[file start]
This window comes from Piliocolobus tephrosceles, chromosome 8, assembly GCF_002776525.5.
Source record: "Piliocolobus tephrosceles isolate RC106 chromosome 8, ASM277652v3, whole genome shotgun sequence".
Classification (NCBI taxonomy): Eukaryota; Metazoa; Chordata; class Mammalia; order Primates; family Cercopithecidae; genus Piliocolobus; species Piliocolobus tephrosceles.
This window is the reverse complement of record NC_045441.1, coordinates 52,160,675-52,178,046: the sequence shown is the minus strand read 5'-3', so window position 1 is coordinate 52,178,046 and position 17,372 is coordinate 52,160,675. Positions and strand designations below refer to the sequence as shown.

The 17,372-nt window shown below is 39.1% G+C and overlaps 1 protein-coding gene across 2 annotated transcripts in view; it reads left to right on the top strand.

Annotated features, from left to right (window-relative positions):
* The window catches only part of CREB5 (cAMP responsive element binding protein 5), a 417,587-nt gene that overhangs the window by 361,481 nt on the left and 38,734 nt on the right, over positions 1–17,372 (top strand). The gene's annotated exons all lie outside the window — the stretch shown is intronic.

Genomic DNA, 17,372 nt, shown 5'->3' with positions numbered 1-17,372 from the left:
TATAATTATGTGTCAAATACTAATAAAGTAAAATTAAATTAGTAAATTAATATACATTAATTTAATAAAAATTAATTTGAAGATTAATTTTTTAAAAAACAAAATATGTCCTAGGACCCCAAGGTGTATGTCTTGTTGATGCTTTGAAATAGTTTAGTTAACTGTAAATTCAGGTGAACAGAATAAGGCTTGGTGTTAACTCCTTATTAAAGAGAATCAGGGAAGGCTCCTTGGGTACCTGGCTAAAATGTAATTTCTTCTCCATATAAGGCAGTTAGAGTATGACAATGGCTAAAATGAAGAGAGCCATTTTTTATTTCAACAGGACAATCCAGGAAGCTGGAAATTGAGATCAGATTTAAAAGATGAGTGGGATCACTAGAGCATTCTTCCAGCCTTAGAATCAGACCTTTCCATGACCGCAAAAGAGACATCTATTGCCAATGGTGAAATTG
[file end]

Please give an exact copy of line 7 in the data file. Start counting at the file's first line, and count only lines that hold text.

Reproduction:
* The window catches only part of CREB5 (cAMP responsive element binding protein 5), a 417,587-nt gene that overhangs the window by 361,481 nt on the left and 38,734 nt on the right, over positions 1–17,372 (top strand). The gene's annotated exons all lie outside the window — the stretch shown is intronic.